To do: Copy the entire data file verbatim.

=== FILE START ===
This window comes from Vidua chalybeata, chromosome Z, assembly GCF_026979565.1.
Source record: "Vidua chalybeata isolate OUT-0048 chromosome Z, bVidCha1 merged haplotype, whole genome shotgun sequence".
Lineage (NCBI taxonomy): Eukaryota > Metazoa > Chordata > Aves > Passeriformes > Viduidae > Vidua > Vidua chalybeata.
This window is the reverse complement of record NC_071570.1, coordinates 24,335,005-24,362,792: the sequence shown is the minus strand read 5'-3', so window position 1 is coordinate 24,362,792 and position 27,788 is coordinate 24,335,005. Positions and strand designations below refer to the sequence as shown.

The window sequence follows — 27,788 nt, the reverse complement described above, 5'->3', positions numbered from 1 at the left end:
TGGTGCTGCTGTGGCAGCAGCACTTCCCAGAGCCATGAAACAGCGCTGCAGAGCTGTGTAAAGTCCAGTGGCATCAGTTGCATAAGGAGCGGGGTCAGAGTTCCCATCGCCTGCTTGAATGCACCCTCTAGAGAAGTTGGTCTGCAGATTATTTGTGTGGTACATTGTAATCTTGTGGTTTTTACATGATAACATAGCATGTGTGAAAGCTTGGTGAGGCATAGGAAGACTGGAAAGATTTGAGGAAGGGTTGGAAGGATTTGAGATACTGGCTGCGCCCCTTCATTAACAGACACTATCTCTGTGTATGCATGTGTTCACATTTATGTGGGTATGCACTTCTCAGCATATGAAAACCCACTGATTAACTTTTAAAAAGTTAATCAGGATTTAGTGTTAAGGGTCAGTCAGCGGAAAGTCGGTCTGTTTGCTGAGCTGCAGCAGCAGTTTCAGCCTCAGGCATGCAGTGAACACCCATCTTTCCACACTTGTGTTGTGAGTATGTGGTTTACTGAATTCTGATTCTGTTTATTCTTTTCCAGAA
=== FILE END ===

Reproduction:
This window comes from Vidua chalybeata, chromosome Z, assembly GCF_026979565.1.
Source record: "Vidua chalybeata isolate OUT-0048 chromosome Z, bVidCha1 merged haplotype, whole genome shotgun sequence".
Lineage (NCBI taxonomy): Eukaryota > Metazoa > Chordata > Aves > Passeriformes > Viduidae > Vidua > Vidua chalybeata.
This window is the reverse complement of record NC_071570.1, coordinates 24,335,005-24,362,792: the sequence shown is the minus strand read 5'-3', so window position 1 is coordinate 24,362,792 and position 27,788 is coordinate 24,335,005. Positions and strand designations below refer to the sequence as shown.

The window sequence follows — 27,788 nt, the reverse complement described above, 5'->3', positions numbered from 1 at the left end:
TGGTGCTGCTGTGGCAGCAGCACTTCCCAGAGCCATGAAACAGCGCTGCAGAGCTGTGTAAAGTCCAGTGGCATCAGTTGCATAAGGAGCGGGGTCAGAGTTCCCATCGCCTGCTTGAATGCACCCTCTAGAGAAGTTGGTCTGCAGATTATTTGTGTGGTACATTGTAATCTTGTGGTTTTTACATGATAACATAGCATGTGTGAAAGCTTGGTGAGGCATAGGAAGACTGGAAAGATTTGAGGAAGGGTTGGAAGGATTTGAGATACTGGCTGCGCCCCTTCATTAACAGACACTATCTCTGTGTATGCATGTGTTCACATTTATGTGGGTATGCACTTCTCAGCATATGAAAACCCACTGATTAACTTTTAAAAAGTTAATCAGGATTTAGTGTTAAGGGTCAGTCAGCGGAAAGTCGGTCTGTTTGCTGAGCTGCAGCAGCAGTTTCAGCCTCAGGCATGCAGTGAACACCCATCTTTCCACACTTGTGTTGTGAGTATGTGGTTTACTGAATTCTGATTCTGTTTATTCTTTTCCAGAA